Elodie's Sweater

While I (im)patiently await the labour of my first client (I have three for this month), I knit my daughter a sweater. This is only the third thing I've ever knit the poor kid. You'd never guess she was the daughter of a knitter.

Elodie sweater

I knit this without a real pattern, just loosely based on the Snug that I knit for my cousin's baby. I cast on 64 stitches, used 20 for the arm holes, and nixed the hood, opting for a little scoop neck instead. It's quite cute, if I do say so myself. Of course she's thrilled.

The one thing she specifically asked for was thumb holes. I put those in for her on the sleeves to keep the sweater from exposing little wrists in the cool spring and falls. It fulfills my requirements for a sweater in that it's easy enough to make it bigger. The sleeves have plenty of length, and I can easily unpick the button edge and expand the front. Depending on how big she gets and how quickly I can even cut the back, pick up the exposed stitches, extend the back and kitchener together.

Elodie sweater 2

There's nothing quite so nice as a cuddly sweater on a cold day, and we've had plenty of cold days here lately. I've already cast on the next sweater, despite having not finished my Royale yet (damn you, second sleeve!). My grandfather was in the hospital this past week with an infection in his spine due to an epidural they gave him for back pain (he's had chronic back pain for 40 years). I decided the man needs a warm sweater. He's seriously one of the kindest people ever, but he never complains. Ever. Despite not having slept more than four hours a night for the last 20 years because of his pain, despite needing frequent baths each day to help combat it, he never complains.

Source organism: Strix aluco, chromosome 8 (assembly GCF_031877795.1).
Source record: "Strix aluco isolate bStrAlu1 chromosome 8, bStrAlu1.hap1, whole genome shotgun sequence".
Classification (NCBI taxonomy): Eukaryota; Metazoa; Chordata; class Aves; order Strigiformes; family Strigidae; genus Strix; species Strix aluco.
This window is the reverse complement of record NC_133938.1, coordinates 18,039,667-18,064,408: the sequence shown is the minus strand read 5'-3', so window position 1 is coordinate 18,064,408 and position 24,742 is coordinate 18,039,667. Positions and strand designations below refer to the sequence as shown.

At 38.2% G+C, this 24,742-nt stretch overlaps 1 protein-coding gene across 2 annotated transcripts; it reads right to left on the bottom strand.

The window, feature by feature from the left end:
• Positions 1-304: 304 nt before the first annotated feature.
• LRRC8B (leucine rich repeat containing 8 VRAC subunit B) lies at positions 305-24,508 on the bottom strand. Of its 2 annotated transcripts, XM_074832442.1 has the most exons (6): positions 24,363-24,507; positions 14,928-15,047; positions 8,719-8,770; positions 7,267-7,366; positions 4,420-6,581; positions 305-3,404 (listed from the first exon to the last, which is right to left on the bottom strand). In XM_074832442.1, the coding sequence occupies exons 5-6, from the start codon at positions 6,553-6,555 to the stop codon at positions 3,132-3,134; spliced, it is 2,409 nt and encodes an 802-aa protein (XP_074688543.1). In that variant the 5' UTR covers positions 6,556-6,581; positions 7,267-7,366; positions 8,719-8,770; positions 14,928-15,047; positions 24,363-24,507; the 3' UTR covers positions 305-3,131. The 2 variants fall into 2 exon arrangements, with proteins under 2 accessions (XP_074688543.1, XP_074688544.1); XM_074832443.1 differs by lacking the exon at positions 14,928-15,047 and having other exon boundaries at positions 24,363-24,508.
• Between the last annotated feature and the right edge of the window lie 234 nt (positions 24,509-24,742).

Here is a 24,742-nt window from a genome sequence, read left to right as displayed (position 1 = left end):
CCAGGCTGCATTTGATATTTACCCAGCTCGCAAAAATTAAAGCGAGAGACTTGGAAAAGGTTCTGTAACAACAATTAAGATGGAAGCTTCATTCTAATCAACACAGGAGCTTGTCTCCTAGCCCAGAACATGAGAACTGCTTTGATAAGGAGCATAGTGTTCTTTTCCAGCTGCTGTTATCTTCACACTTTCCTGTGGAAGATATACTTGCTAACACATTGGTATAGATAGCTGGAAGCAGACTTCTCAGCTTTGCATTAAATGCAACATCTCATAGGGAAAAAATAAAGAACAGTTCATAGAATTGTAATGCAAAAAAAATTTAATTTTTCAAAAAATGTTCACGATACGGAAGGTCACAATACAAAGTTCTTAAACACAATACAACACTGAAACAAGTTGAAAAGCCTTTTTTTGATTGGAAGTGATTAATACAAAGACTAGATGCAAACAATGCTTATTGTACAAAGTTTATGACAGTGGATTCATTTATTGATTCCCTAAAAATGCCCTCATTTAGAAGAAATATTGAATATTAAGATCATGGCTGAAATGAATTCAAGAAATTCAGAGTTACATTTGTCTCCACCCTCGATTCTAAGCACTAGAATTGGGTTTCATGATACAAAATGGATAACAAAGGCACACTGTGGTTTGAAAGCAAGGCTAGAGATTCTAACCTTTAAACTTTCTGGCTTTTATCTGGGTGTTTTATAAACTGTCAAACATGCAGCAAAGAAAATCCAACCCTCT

I called him this past week and asked how he was feeling. "Terrible," he said. "I'm really hurting right now." That's when you know it's awful. It was rather shocking to hear him admitting to not being okay. So the man deserves miles of stockinette, hours and hours of work, and a continual woolly hug from me, his first grandchild.

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